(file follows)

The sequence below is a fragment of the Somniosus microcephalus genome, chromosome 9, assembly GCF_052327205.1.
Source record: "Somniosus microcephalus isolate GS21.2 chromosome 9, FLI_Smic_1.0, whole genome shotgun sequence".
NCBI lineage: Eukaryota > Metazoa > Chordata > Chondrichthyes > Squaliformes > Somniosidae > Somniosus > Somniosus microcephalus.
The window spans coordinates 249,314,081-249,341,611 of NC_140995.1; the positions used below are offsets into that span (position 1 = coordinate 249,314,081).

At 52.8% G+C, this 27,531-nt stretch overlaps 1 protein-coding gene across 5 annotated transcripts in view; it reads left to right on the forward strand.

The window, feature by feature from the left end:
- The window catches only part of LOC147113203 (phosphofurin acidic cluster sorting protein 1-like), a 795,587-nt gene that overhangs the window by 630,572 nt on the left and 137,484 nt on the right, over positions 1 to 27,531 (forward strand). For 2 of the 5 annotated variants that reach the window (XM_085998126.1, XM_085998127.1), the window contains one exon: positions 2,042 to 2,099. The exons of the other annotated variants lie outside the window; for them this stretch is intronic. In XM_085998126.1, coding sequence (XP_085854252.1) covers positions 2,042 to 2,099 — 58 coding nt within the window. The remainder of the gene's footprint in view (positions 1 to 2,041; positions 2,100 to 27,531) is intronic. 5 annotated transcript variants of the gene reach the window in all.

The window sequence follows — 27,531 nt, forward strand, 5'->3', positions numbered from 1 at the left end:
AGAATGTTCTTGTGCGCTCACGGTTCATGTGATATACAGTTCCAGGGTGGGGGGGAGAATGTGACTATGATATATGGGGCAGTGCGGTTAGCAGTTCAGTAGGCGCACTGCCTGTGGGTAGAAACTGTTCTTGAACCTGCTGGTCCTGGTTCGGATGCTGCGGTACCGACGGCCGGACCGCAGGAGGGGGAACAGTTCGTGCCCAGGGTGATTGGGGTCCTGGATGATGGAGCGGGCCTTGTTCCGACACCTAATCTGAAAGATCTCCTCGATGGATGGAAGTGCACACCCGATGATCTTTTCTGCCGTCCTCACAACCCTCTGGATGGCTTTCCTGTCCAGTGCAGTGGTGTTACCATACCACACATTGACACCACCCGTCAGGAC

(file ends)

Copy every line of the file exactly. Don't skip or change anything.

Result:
The sequence below is a fragment of the Somniosus microcephalus genome, chromosome 9, assembly GCF_052327205.1.
Source record: "Somniosus microcephalus isolate GS21.2 chromosome 9, FLI_Smic_1.0, whole genome shotgun sequence".
NCBI lineage: Eukaryota > Metazoa > Chordata > Chondrichthyes > Squaliformes > Somniosidae > Somniosus > Somniosus microcephalus.
The window spans coordinates 249,314,081-249,341,611 of NC_140995.1; the positions used below are offsets into that span (position 1 = coordinate 249,314,081).

At 52.8% G+C, this 27,531-nt stretch overlaps 1 protein-coding gene across 5 annotated transcripts in view; it reads left to right on the forward strand.

The window, feature by feature from the left end:
- The window catches only part of LOC147113203 (phosphofurin acidic cluster sorting protein 1-like), a 795,587-nt gene that overhangs the window by 630,572 nt on the left and 137,484 nt on the right, over positions 1 to 27,531 (forward strand). For 2 of the 5 annotated variants that reach the window (XM_085998126.1, XM_085998127.1), the window contains one exon: positions 2,042 to 2,099. The exons of the other annotated variants lie outside the window; for them this stretch is intronic. In XM_085998126.1, coding sequence (XP_085854252.1) covers positions 2,042 to 2,099 — 58 coding nt within the window. The remainder of the gene's footprint in view (positions 1 to 2,041; positions 2,100 to 27,531) is intronic. 5 annotated transcript variants of the gene reach the window in all.

The window sequence follows — 27,531 nt, forward strand, 5'->3', positions numbered from 1 at the left end:
AGAATGTTCTTGTGCGCTCACGGTTCATGTGATATACAGTTCCAGGGTGGGGGGGAGAATGTGACTATGATATATGGGGCAGTGCGGTTAGCAGTTCAGTAGGCGCACTGCCTGTGGGTAGAAACTGTTCTTGAACCTGCTGGTCCTGGTTCGGATGCTGCGGTACCGACGGCCGGACCGCAGGAGGGGGAACAGTTCGTGCCCAGGGTGATTGGGGTCCTGGATGATGGAGCGGGCCTTGTTCCGACACCTAATCTGAAAGATCTCCTCGATGGATGGAAGTGCACACCCGATGATCTTTTCTGCCGTCCTCACAACCCTCTGGATGGCTTTCCTGTCCAGTGCAGTGGTGTTACCATACCACACATTGACACCACCCGTCAGGAC